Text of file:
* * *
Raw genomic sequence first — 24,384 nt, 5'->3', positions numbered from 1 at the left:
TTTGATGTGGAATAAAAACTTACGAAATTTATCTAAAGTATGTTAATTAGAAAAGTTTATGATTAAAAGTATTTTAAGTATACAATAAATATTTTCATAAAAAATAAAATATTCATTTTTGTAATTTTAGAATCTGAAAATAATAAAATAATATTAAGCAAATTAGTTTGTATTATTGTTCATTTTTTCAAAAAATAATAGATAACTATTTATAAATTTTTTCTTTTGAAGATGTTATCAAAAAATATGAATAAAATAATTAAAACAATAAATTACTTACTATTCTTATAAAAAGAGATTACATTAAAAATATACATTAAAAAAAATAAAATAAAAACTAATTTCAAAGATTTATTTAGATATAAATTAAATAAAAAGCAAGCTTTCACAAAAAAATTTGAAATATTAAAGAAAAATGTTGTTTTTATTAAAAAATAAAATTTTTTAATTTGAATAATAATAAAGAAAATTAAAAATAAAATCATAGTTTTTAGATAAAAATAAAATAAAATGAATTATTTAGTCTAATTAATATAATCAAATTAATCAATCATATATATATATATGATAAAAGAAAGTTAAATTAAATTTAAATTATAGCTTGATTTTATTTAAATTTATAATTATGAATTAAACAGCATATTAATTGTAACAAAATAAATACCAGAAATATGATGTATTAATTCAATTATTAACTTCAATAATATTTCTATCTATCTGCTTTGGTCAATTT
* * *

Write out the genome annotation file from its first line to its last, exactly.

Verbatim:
Raw genomic sequence first — 24,384 nt, 5'->3', positions numbered from 1 at the left:
TTTGATGTGGAATAAAAACTTACGAAATTTATCTAAAGTATGTTAATTAGAAAAGTTTATGATTAAAAGTATTTTAAGTATACAATAAATATTTTCATAAAAAATAAAATATTCATTTTTGTAATTTTAGAATCTGAAAATAATAAAATAATATTAAGCAAATTAGTTTGTATTATTGTTCATTTTTTCAAAAAATAATAGATAACTATTTATAAATTTTTTCTTTTGAAGATGTTATCAAAAAATATGAATAAAATAATTAAAACAATAAATTACTTACTATTCTTATAAAAAGAGATTACATTAAAAATATACATTAAAAAAAATAAAATAAAAACTAATTTCAAAGATTTATTTAGATATAAATTAAATAAAAAGCAAGCTTTCACAAAAAAATTTGAAATATTAAAGAAAAATGTTGTTTTTATTAAAAAATAAAATTTTTTAATTTGAATAATAATAAAGAAAATTAAAAATAAAATCATAGTTTTTAGATAAAAATAAAATAAAATGAATTATTTAGTCTAATTAATATAATCAAATTAATCAATCATATATATATATATGATAAAAGAAAGTTAAATTAAATTTAAATTATAGCTTGATTTTATTTAAATTTATAATTATGAATTAAACAGCATATTAATTGTAACAAAATAAATACCAGAAATATGATGTATTAATTCAATTATTAACTTCAATAATATTTCTATCTATCTGCTTTGGTCAATTT